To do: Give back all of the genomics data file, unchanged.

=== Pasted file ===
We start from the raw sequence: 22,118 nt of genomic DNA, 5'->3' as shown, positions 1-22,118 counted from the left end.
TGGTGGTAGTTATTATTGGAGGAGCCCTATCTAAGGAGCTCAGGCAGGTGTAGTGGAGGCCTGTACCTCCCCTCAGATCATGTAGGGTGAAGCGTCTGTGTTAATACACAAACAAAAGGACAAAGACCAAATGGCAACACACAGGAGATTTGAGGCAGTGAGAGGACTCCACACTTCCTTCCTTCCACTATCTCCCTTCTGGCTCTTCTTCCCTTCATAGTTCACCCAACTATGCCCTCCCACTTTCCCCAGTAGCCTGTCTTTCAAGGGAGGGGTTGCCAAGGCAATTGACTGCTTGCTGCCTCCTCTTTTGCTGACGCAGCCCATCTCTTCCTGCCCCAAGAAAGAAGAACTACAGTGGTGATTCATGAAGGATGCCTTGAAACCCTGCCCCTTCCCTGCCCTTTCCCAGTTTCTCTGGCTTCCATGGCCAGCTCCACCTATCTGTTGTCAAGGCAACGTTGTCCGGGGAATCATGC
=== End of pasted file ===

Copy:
We start from the raw sequence: 22,118 nt of genomic DNA, 5'->3' as shown, positions 1-22,118 counted from the left end.
TGGTGGTAGTTATTATTGGAGGAGCCCTATCTAAGGAGCTCAGGCAGGTGTAGTGGAGGCCTGTACCTCCCCTCAGATCATGTAGGGTGAAGCGTCTGTGTTAATACACAAACAAAAGGACAAAGACCAAATGGCAACACACAGGAGATTTGAGGCAGTGAGAGGACTCCACACTTCCTTCCTTCCACTATCTCCCTTCTGGCTCTTCTTCCCTTCATAGTTCACCCAACTATGCCCTCCCACTTTCCCCAGTAGCCTGTCTTTCAAGGGAGGGGTTGCCAAGGCAATTGACTGCTTGCTGCCTCCTCTTTTGCTGACGCAGCCCATCTCTTCCTGCCCCAAGAAAGAAGAACTACAGTGGTGATTCATGAAGGATGCCTTGAAACCCTGCCCCTTCCCTGCCCTTTCCCAGTTTCTCTGGCTTCCATGGCCAGCTCCACCTATCTGTTGTCAAGGCAACGTTGTCCGGGGAATCATGC